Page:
Maureen, Al’s wife, appears and shuffles to a seat. For the next hour, the three converse as Barreto performs his examination, mostly asking Raczkowski questions that Maureen answers. How are things with the care agency? “Without their help I don’t even think we would be here,” Maureen tells him. “Living on this mountain for 76 years.” The nurses give Raczkowski showers, check his blood pressure and vitals, and keep him company.
Barreto asks how the medication is going. “It’s OK,” Raczkowski says, “but you’d do better with a bottle of brandy.”
Maureen complains about her husband’s other health care. She drove him 80 miles to the Albany VA to try his new hearing aid, only to learn it had been mailed. As for the new psychiatrist? “She closed our case,” Maureen says. An appointment scheduled for September never happened, she adds, and no one ever answered her phone calls.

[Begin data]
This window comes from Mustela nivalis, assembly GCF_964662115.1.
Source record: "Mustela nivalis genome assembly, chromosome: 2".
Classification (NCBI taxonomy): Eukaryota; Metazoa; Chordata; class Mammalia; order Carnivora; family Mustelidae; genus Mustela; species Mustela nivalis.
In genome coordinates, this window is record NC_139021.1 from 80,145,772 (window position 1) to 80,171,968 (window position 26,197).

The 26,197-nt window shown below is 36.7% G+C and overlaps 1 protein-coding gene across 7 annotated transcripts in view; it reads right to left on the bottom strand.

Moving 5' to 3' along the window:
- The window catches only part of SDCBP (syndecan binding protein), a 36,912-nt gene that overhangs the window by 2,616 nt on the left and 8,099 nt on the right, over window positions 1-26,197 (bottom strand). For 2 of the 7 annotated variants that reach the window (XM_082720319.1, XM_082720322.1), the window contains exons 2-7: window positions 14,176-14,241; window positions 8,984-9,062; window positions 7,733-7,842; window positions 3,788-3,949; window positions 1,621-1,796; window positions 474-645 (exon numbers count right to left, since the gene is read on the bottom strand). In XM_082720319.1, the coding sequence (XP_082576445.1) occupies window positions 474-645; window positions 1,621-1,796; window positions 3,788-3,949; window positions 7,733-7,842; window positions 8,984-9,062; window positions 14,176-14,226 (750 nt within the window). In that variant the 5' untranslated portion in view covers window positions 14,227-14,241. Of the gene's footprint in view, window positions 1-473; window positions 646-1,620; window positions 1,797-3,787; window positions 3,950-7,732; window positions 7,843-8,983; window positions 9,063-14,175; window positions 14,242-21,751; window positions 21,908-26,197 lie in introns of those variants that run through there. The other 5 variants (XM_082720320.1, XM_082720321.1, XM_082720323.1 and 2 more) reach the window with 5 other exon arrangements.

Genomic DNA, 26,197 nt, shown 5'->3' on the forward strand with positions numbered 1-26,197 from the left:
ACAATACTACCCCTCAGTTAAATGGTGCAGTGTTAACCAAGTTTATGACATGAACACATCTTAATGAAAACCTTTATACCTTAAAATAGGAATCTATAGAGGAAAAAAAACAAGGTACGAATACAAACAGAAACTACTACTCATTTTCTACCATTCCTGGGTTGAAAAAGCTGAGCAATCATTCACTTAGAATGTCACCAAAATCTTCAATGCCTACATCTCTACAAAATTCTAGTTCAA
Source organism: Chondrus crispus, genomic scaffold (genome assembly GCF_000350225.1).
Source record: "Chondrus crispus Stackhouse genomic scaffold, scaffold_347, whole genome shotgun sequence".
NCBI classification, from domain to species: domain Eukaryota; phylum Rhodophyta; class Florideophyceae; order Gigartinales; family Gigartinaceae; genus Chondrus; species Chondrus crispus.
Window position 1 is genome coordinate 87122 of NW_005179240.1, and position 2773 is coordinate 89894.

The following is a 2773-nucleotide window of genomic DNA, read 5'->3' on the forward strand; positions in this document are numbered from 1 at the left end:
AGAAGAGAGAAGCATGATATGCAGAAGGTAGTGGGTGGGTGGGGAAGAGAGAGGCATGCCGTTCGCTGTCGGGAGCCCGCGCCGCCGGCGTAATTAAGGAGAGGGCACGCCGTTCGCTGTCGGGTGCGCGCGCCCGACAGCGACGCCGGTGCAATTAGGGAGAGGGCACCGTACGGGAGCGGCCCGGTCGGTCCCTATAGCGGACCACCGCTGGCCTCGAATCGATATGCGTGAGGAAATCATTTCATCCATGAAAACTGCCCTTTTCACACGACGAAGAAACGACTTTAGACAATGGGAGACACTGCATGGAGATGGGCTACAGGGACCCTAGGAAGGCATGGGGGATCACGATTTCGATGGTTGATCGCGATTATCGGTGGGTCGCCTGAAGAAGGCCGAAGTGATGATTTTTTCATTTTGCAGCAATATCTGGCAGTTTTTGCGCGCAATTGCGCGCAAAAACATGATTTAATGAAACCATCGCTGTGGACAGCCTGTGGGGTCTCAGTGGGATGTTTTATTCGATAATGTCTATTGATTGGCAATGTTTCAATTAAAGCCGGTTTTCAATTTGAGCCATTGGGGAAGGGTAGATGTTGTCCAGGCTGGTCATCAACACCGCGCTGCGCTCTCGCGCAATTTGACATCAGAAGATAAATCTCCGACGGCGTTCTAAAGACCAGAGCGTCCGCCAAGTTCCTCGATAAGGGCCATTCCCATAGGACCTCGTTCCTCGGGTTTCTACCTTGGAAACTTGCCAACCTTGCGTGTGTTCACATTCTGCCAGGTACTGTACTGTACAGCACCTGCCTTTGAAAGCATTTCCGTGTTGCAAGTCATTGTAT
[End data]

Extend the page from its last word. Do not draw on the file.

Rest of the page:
After Raczkowski’s appointment, back in his car, Barreto vents frustration: “If you look at a hospital system, and you count the number of medical personnel, versus the number of administration, there’s a skew that shouldn’t be there.” All that oversight, he adds, “doesn’t help your relationship with your patient. It doesn’t help them get the medicine.”
Then he winds back down the mountain road to his next appointment.
Michael Forster Rothbart is an American photojournalist. He is best known for his work documenting the human impact of nuclear disasters.
This reporting project was produced with the support of the International Center for Journalists and the Hearst Foundations as part of the ICFJ-Hearst Foundations Global Health Crisis Reporting Grant.